Help me identify my solar regulator - MPPT or PWM?

Submitted: Thursday, Apr 04, 2013 at 17:07
ThreadID: 101505 Views:3559 Replies:10 FollowUps:6
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So my question is do i have a multi-stage solar controller with bulk/absorption/float? Or a cheap PWM splash waterproof single stage solar regulator?

here is the manual that came with the solar panel & controller - the english is terrible.

Solar Controller page 1
Solar Controller page 2
Solar Controller Page 3
Solar Controller Page 4

Here it is on ebay - Ebay Solar Panels and controller

I've just outlaid some serious coin for a solar setup and i want to make sure my controller is the equal of the setup below....

130w solar panel
2 x ritar 120ah batteries
matson IR-12 charger
2000w pure sine wave inverter



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Reply By: MEMBER - Darian, SA - Thursday, Apr 04, 2013 at 19:52

Thursday, Apr 04, 2013 at 19:52
Can't help with that regulator, but you may be interested in Antenergy - ?.
Deal/price comparisons on Ebay (only) suggest you are due a reasonable quality 'real' MPPT. One of the MPPT's (Wellsee) that is included in some sub $200 kits on Ebay (delivery included !) can be had for $12.50 solo .....have seen them bagged as fake on Youtube. I bought a deluxe 120W kit from Lowenergydevolpments on Ebay (PWM) - quite happy overall - but hey...Ebay shopping....what a 'game'.
AnswerID: 508184

Follow Up By: Sleeprequired - Thursday, Apr 04, 2013 at 20:09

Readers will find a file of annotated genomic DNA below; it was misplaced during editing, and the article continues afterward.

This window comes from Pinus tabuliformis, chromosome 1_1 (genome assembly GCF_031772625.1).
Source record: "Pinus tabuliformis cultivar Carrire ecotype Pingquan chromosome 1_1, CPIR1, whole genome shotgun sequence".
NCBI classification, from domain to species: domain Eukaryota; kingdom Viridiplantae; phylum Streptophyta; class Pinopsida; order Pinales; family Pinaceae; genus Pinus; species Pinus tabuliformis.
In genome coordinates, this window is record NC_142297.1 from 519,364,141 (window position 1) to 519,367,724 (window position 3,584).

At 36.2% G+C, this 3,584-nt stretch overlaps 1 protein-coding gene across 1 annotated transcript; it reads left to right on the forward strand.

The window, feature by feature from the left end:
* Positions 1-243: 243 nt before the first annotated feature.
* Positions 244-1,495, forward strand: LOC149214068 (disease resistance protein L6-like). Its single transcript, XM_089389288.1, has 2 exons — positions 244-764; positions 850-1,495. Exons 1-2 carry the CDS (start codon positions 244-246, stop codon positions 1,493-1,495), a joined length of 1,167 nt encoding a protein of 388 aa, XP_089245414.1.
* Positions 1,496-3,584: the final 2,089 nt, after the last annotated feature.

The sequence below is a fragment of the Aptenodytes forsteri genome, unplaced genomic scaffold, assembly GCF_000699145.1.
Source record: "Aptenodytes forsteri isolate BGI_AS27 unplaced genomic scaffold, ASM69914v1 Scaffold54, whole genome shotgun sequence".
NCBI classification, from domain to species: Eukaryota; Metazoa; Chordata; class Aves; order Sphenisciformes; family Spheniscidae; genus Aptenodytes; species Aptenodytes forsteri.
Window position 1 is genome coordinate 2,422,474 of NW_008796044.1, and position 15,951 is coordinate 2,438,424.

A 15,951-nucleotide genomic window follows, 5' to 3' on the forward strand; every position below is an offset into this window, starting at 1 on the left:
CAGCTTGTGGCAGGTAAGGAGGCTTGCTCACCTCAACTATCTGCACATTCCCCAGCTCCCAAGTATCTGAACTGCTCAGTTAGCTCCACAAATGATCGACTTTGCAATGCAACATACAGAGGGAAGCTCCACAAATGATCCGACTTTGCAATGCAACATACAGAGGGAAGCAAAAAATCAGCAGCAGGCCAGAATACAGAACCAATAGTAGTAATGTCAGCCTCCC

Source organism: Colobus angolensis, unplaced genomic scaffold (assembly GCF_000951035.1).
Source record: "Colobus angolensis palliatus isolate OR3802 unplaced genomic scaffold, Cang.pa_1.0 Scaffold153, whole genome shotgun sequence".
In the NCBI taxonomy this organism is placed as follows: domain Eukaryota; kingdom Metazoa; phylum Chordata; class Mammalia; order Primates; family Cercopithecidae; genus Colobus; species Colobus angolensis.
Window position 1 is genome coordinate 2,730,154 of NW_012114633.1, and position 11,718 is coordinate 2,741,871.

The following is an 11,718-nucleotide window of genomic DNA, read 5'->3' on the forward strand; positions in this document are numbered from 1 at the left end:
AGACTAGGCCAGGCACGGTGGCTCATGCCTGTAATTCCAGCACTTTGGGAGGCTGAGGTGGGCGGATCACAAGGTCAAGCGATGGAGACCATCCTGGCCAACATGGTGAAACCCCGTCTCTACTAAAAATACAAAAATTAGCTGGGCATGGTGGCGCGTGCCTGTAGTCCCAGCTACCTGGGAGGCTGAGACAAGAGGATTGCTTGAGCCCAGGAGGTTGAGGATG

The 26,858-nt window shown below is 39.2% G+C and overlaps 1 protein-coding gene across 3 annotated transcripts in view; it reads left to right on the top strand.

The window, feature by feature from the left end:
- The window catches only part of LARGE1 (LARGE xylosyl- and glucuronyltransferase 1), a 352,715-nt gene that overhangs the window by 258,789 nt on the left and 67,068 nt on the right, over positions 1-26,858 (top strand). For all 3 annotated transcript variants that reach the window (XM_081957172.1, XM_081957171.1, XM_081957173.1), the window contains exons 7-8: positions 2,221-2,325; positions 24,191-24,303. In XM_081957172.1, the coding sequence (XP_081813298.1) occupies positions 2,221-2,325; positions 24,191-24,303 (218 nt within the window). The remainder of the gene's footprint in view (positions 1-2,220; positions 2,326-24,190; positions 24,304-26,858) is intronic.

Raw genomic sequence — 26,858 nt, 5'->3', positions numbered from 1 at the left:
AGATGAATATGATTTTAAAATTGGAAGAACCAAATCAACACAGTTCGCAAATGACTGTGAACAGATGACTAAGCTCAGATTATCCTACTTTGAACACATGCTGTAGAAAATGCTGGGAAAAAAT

Thursday, Apr 04, 2013 at 20:09
yeah i'm thinking it can't be genuine...

so given i'll have a total of 330w i've been looking at this thread - http://www.myswag.org/index.php?topic=26033.25

and they're recommending this product - http://www.mppsolar.com/Photovoltaics/MPPT%20SCC-4.pdf

its the ocm-3012 model.
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Reply By: Sleeprequired - Thursday, Apr 04, 2013 at 20:09

Thursday, Apr 04, 2013 at 20:09
PCM-3012 sorry...
AnswerID: 508187

Reply By: Sand Man (SA) - Thursday, Apr 04, 2013 at 20:14

Thursday, Apr 04, 2013 at 20:14
Page 4 of the manual identifies it as being an MPPT type controller.
So does the ebay advertisement.

So it is probably a matter of whether you believe the seller or not.


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AnswerID: 508188

Reply By: Racey - Thursday, Apr 04, 2013 at 20:19

Thursday, Apr 04, 2013 at 20:19
page 4 describes it as an MPPT Waterproof Controller.
AnswerID: 508190

Reply By: Sleeprequired - Thursday, Apr 04, 2013 at 20:22

Thursday, Apr 04, 2013 at 20:22
yeah seems far fetched...

so is there any way to actually test it? or find out if it is?
AnswerID: 508191

Reply By: The Bantam - Friday, Apr 05, 2013 at 00:44

Friday, Apr 05, 2013 at 00:44
Seems it is a MPPT reg....that does not mean its is a multistage charger.

MPPT mostly involves the input side of the reg, optomising the enegery comming from the pannel.

My guess is that it would be a simple 2 stage regulator......chaging / floating or a sinple single stage reg.

the only way you will find out is some observation with a meter over a charging cycle.

cheers
AnswerID: 508223

Reply By: Nomadic Navara - Friday, Apr 05, 2013 at 00:47

Friday, Apr 05, 2013 at 00:47
A word of warning on that controller. It has all tis positive connections commoned. That means that you can only have one of the negative leads connected to earth. If you are using a battery charger that has its negative terminal connected to earth then you can not have your load circuits connected to earth. This may be a little difficult to arrange.

For instance if you are using a 12 V TV then its negative line may be connected to the co-axial cable braid. If your antenna installation has the co-ax braid earthed you are going to upset the operation of the regulator.

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Follow Up By: Sleeprequired - Friday, Apr 05, 2013 at 09:34

Friday, Apr 05, 2013 at 09:34
ok so i currently have an espresso machine hooked up through an inverter, is that an issue?

or only an aerial? are you talking about anything with an earth on a 3 point standard wall plug?